For the majority of Australian adults, debt is a part of our daily lives. Whether or not you want to enhance your skills by earning a degree, invest in a house for your family, or buy a vehicle so your family has transport, obtaining a loan is very common simply because we don’t have sufficient money to pay for these expenses upfront. It seems that everyone obtains a loan at one point or another, so what’s the problem?
The issue is that a lot of folks don’t appreciate the difference between good debt and bad debt, and consequently, they take on too much bad debt which can produce significant financial problems down the road. Not all loans are created equal, and typically you’ll find a tremendous difference between your credit card interest rates and your home loan interest rates. In time, your credit report will have a considerable effect on your borrowing capacity, so paying your bills on time and not defaulting on any loans is very important, together with keeping a healthy balance between good debt and bad debt.
Each time you request a line of credit, your loan provider will examine your credit report to analyse your financial history and then decide whether they’ll endorse your loan. Too much bad debt on your credit report will be viewed detrimentally by financial institutions, as it exhibits poor financial decisions and behaviours. To make certain that you maintain healthy financial practices, it’s vital that you understand the difference between good debt and bad debt.
What’s the difference?
The difference between good debt and bad debt is relatively straightforward. Good debt is frequently an investment that will increase in value with time and will support you in constructing wealth or providing long-term income. On the contrary, bad debt normally decreases in value rapidly and does not add any value to your wealth or generate a long-term return. To give you some idea, the following provides some examples of each of these types of debts.
The price of land has traditionally increased over time, so acquiring a mortgage is considered a good debt because the value of your property will increase with time. Also, mortgages typically have low interest rates and a long term, normally 20 to 30 years, which shows that the value of your land can double or triple during the life of your loan.
Taking out a loan to invest in the stock exchange is also regarded as good debt simply because the returns on the stock exchange are traditionally favourable. Financial institutions generally view stock exchange loans as good debt because you are striving to improve your wealth in time through a stable investment. Be careful though, it’s not wise to invest in the stock market unless you have an ample amount of knowledge.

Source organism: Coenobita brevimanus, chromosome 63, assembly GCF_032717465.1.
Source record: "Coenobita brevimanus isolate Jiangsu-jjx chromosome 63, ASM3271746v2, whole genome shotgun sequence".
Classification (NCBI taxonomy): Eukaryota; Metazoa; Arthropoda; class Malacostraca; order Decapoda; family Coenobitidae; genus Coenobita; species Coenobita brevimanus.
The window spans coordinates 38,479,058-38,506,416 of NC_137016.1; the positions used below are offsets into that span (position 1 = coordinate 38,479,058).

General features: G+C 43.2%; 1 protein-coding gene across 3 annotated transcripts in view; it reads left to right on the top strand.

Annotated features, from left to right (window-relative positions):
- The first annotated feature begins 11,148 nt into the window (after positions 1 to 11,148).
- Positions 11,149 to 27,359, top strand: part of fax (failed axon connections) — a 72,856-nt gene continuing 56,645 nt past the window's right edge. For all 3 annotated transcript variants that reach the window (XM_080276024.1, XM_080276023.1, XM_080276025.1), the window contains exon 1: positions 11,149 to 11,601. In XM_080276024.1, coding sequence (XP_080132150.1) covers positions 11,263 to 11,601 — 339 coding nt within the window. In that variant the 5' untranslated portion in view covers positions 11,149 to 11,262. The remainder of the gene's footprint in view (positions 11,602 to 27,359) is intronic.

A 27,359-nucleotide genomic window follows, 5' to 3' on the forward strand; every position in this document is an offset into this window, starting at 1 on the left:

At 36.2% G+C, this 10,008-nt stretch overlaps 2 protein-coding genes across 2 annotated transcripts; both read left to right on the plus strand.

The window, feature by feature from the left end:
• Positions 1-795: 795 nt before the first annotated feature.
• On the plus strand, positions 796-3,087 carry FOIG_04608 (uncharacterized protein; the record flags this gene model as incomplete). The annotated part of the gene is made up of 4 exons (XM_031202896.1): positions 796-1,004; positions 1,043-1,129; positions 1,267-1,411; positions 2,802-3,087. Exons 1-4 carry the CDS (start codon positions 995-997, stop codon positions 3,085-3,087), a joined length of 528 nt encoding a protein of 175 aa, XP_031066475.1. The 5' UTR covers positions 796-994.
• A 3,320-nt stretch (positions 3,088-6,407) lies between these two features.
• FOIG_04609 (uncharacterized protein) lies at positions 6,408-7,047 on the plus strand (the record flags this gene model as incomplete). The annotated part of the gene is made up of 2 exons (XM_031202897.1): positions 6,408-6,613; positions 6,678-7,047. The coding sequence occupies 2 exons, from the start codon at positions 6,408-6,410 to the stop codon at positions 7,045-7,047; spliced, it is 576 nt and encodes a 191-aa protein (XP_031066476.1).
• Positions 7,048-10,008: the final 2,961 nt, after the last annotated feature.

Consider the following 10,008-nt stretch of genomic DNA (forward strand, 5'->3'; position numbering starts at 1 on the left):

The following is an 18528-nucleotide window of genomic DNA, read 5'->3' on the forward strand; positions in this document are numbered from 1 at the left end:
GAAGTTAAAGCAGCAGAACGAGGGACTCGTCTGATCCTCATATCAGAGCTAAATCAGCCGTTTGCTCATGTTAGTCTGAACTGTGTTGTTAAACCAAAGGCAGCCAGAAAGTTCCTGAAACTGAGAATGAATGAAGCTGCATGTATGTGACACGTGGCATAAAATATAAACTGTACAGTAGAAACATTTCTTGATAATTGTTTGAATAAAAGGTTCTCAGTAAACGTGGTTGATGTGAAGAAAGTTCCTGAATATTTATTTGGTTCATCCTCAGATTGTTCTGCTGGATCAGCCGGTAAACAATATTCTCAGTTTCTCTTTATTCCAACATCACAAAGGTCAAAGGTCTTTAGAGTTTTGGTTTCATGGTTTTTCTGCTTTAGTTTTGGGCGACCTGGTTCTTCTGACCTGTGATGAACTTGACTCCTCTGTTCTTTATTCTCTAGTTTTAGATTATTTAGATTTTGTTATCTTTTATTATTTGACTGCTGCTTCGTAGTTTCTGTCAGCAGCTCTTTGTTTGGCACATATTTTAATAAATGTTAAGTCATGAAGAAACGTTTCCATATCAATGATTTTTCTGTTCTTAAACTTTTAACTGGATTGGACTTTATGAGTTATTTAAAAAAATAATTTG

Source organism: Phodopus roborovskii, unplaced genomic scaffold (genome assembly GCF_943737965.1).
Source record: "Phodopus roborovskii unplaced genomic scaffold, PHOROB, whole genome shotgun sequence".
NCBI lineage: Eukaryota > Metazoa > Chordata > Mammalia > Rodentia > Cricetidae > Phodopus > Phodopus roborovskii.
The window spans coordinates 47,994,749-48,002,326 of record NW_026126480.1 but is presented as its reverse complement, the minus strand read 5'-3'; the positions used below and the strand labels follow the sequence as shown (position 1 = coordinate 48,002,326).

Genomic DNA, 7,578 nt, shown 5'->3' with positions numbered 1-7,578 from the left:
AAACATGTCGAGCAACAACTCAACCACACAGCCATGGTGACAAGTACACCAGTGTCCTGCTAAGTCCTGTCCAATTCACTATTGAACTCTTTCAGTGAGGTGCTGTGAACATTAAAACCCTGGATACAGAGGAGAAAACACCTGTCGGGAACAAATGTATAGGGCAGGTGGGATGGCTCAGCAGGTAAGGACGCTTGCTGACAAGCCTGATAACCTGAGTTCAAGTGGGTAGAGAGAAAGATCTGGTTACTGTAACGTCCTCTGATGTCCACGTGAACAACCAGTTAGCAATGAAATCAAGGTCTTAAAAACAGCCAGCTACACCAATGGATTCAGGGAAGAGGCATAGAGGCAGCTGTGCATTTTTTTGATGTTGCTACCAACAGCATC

Another kind of good debt is investing in your education, whether it be university or a trade, since it improves your skills and your potential to earn a higher income down the road. In Australia, the interest on HECS loans are equal to inflation which clearly makes them a very appealing option.
Credit cards are ordinarily the worst type of debt an individual can have. Credit card debts shows to loan providers that you have poor financial habits because the interest rates are exceedingly high and you have nothing in value to show for your investment. People with credit card debts commonly have challenges in obtaining future credit from financial institutions.
Vehicles and consumer goods
Another kind of bad debt is loans for vehicles and other consumer goods. When you secure a loan to purchase a vehicle, it immediately decreases in value when you drive it out of the dealership. The same applies to consumer goods like flat screen TVs, because you are ultimately paying interest for something that depreciates in value very fast.
Borrowing to repay debt
If you find yourself in a position where you have to take out a loan to repay existing debt, it’s best to seek financial advice as soon as possible. This kind of borrowing will only generate further money problems, and the sooner you act, the more solutions will be available to you to resolve the issue. If you find yourself dealing with a mountain of debt, speak to the specialists at Bankruptcy Experts Geelong on 1300 795 575, or alternatively visit our website for further information: www.bankruptcyexpertshobart.com.au